Traveling Trails Less Traveled. By Buckshot Anderson
For November 19th, 2010 Edition.
Tomorrow morning, about a half-hour prior to daylight in the swamp, I’ll be doing something I’ve done fifty-five times during the past sixty-two years. I’ll be heading towards a favored location to await the opening bell of Wisconsin’s annual gun deer season.
The reasons for missing seven opening days, as well as entire seasons seven times, is ancient history and of little interest, but an explanation is due.
During the season of 1952 dad and I boycotted hunting deer and didn’t by a license after three doe seasons in a row, which left the north’s deer herd as scarce as democrats after the recent election. Then from 1960-65 I missed deer season because I was teaching school in Orlando, Florida.
I began my journey into the world of deer hunting in 1947 when dad allowed me to accompany him as mainly an observer during a mid-week deer drive. In 1948 on a cold and snow covered opening morning he allowed me to carry an old single shot .44-40 rifle – unloaded – to allow me to fantasize that I might get to shoot a buck should dad load my gun for me when a monster strolled by our location.
That memorable morning the two of us occupied a small knoll overlooking Franke’s Swamp just north of Big St. Germain Lake. Looking back at my first time experience in an opening day woods, dad was a saint for putting up with a squirming, jabbering, freezing to death eleven year old. He even consented to allow me to build a small fire to warm what I thought surely must be frostbitten fingers and toes.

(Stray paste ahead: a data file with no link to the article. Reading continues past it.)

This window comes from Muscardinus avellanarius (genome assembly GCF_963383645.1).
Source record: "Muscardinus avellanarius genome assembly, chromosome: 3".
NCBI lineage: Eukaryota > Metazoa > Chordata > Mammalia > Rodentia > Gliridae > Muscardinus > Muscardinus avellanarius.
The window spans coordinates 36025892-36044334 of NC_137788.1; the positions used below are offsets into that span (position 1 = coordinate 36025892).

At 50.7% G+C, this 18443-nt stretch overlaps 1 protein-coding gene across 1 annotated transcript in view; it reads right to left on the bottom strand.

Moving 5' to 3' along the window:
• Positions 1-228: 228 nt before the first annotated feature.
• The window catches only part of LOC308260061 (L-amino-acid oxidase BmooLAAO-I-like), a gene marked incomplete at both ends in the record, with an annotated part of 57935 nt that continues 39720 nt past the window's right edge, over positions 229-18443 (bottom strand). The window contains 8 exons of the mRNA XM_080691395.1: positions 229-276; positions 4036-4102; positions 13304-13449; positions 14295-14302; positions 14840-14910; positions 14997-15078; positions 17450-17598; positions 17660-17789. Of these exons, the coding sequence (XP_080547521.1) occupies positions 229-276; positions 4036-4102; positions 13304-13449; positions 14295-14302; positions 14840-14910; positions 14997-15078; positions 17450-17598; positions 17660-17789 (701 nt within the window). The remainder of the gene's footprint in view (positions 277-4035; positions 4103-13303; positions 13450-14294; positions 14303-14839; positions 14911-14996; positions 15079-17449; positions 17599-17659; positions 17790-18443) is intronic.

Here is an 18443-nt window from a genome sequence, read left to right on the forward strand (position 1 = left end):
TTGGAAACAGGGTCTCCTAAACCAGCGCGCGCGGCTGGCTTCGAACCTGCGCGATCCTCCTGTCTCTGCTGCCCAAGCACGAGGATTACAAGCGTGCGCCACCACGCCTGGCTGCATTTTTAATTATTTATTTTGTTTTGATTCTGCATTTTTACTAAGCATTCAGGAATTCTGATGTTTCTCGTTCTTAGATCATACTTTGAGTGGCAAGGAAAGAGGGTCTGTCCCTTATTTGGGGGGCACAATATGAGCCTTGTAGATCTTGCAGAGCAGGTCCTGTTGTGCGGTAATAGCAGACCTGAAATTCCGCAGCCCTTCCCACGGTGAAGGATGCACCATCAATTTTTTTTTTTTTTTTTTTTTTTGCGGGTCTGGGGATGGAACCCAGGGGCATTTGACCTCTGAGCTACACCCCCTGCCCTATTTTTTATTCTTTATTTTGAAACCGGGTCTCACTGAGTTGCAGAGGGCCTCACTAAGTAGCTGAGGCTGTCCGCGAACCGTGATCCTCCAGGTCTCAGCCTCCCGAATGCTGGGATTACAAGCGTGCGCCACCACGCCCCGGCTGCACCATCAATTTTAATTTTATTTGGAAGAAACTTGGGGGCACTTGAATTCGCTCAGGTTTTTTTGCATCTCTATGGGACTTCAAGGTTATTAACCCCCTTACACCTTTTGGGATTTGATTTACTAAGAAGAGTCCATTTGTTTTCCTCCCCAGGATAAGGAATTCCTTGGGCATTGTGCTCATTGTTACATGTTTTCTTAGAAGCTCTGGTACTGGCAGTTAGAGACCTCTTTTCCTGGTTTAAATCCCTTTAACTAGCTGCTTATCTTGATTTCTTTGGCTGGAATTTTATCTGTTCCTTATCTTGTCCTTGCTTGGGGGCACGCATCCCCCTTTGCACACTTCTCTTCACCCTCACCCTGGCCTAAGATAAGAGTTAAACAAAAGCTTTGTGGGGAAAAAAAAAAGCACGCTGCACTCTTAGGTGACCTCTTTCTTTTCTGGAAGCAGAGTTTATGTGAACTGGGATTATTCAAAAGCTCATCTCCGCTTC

We did see one nice sized buck that morning but weren’t able to see its antlers until it was too late for dad to get off a shot. But dad made up for our opening day skunk on the following day when he shot three running bucks out of a herd numbering about fifteen deer with three shots from his old Winchester model ’94 .30-30! Needless to say – dad was a crack with rifle or shotgun. I guess I didn’t inherit that gene.
The best thing about special times of the year, such as deer season, is the memories one accumulates. But time often causes memories to become dim unless one takes the time to record certain cherished aspects of whatever it is you’d like to remember and savor as time marches on.
I was lucky enough to realize history can only be recalled accurately if someone takes the time to record it. And in 1966 I set out to do just that concerning the history of the Anderson-Jorgensen deer camp.
From boxes of photographs that dad and several of my uncles had stored in various locations I began to piece together the history of my family’s deer hunting tradition. Dad had passed away in 1961 but I was able to pick the brains of three of my uncles on mom’s side of the family for information concerning the early years of our deer camp. Uncles Bud, Ed and Victor were all long time members in good standing dating back to the gang’s first deer season hunting in Vilas County in 1938. I recorded names of those who attended the annual events, what was bagged, general weather conditions and unusual or highly memorable events. It was a labor of love that now occupies three very thick photo/historical albums covering the deer seasons of 1938 - 2009!
Every hunting or fishing camp has its own personality, which is developed via the personalities, standards and ethics of its members. High on my list of highly memorable memories are recollections of a “new hunter” bagging their first deer. As the aging process advances I personally find more pleasure in sharing the experience of a young hunter being successful than bagging one myself.